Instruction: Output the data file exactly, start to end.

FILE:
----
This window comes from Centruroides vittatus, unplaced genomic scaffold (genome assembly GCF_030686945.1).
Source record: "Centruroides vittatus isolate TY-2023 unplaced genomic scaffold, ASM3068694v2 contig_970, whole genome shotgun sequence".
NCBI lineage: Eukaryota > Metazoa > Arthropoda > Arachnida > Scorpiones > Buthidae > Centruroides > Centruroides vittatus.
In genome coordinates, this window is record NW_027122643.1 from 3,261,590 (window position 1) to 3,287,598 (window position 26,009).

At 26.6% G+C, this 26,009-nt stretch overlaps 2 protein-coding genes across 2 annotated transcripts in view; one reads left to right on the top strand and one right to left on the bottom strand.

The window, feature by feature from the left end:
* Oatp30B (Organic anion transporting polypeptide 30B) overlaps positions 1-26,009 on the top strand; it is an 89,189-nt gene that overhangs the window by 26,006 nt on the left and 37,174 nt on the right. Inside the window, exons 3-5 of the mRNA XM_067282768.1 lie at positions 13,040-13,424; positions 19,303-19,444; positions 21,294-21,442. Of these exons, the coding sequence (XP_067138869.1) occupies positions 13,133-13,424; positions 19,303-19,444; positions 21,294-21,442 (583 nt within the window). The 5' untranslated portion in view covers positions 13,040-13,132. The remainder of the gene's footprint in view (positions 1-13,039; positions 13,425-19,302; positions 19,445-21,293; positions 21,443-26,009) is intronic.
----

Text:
This window comes from Centruroides vittatus, unplaced genomic scaffold (genome assembly GCF_030686945.1).
Source record: "Centruroides vittatus isolate TY-2023 unplaced genomic scaffold, ASM3068694v2 contig_970, whole genome shotgun sequence".
NCBI lineage: Eukaryota > Metazoa > Arthropoda > Arachnida > Scorpiones > Buthidae > Centruroides > Centruroides vittatus.
In genome coordinates, this window is record NW_027122643.1 from 3,261,590 (window position 1) to 3,287,598 (window position 26,009).

At 26.6% G+C, this 26,009-nt stretch overlaps 2 protein-coding genes across 2 annotated transcripts in view; one reads left to right on the top strand and one right to left on the bottom strand.

The window, feature by feature from the left end:
* Oatp30B (Organic anion transporting polypeptide 30B) overlaps positions 1-26,009 on the top strand; it is an 89,189-nt gene that overhangs the window by 26,006 nt on the left and 37,174 nt on the right. Inside the window, exons 3-5 of the mRNA XM_067282768.1 lie at positions 13,040-13,424; positions 19,303-19,444; positions 21,294-21,442. Of these exons, the coding sequence (XP_067138869.1) occupies positions 13,133-13,424; positions 19,303-19,444; positions 21,294-21,442 (583 nt within the window). The 5' untranslated portion in view covers positions 13,040-13,132. The remainder of the gene's footprint in view (positions 1-13,039; positions 13,425-19,302; positions 19,445-21,293; positions 21,443-26,009) is intronic.